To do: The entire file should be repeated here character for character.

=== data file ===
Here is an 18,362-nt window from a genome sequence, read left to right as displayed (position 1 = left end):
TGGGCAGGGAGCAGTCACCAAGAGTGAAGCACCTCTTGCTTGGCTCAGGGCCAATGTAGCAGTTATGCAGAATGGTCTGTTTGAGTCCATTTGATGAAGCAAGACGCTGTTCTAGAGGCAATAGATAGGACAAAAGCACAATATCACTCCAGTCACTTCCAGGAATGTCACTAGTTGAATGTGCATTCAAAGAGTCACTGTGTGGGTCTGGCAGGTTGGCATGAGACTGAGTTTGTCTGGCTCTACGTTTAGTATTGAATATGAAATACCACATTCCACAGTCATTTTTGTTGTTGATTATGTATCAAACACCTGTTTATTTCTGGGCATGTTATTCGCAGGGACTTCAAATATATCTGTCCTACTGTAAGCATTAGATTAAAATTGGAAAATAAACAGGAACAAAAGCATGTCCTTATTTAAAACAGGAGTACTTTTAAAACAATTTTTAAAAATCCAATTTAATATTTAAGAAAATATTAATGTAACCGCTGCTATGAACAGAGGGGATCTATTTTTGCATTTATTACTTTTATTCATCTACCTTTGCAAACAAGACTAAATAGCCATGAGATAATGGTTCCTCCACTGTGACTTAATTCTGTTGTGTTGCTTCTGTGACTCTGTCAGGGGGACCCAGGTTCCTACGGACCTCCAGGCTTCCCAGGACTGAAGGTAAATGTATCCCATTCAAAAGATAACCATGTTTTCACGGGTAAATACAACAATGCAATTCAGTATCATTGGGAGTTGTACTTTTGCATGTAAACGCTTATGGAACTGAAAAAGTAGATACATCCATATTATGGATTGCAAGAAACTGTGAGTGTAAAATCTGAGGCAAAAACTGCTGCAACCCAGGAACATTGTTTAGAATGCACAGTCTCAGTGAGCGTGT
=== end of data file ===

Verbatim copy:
Here is an 18,362-nt window from a genome sequence, read left to right as displayed (position 1 = left end):
TGGGCAGGGAGCAGTCACCAAGAGTGAAGCACCTCTTGCTTGGCTCAGGGCCAATGTAGCAGTTATGCAGAATGGTCTGTTTGAGTCCATTTGATGAAGCAAGACGCTGTTCTAGAGGCAATAGATAGGACAAAAGCACAATATCACTCCAGTCACTTCCAGGAATGTCACTAGTTGAATGTGCATTCAAAGAGTCACTGTGTGGGTCTGGCAGGTTGGCATGAGACTGAGTTTGTCTGGCTCTACGTTTAGTATTGAATATGAAATACCACATTCCACAGTCATTTTTGTTGTTGATTATGTATCAAACACCTGTTTATTTCTGGGCATGTTATTCGCAGGGACTTCAAATATATCTGTCCTACTGTAAGCATTAGATTAAAATTGGAAAATAAACAGGAACAAAAGCATGTCCTTATTTAAAACAGGAGTACTTTTAAAACAATTTTTAAAAATCCAATTTAATATTTAAGAAAATATTAATGTAACCGCTGCTATGAACAGAGGGGATCTATTTTTGCATTTATTACTTTTATTCATCTACCTTTGCAAACAAGACTAAATAGCCATGAGATAATGGTTCCTCCACTGTGACTTAATTCTGTTGTGTTGCTTCTGTGACTCTGTCAGGGGGACCCAGGTTCCTACGGACCTCCAGGCTTCCCAGGACTGAAGGTAAATGTATCCCATTCAAAAGATAACCATGTTTTCACGGGTAAATACAACAATGCAATTCAGTATCATTGGGAGTTGTACTTTTGCATGTAAACGCTTATGGAACTGAAAAAGTAGATACATCCATATTATGGATTGCAAGAAACTGTGAGTGTAAAATCTGAGGCAAAAACTGCTGCAACCCAGGAACATTGTTTAGAATGCACAGTCTCAGTGAGCGTGT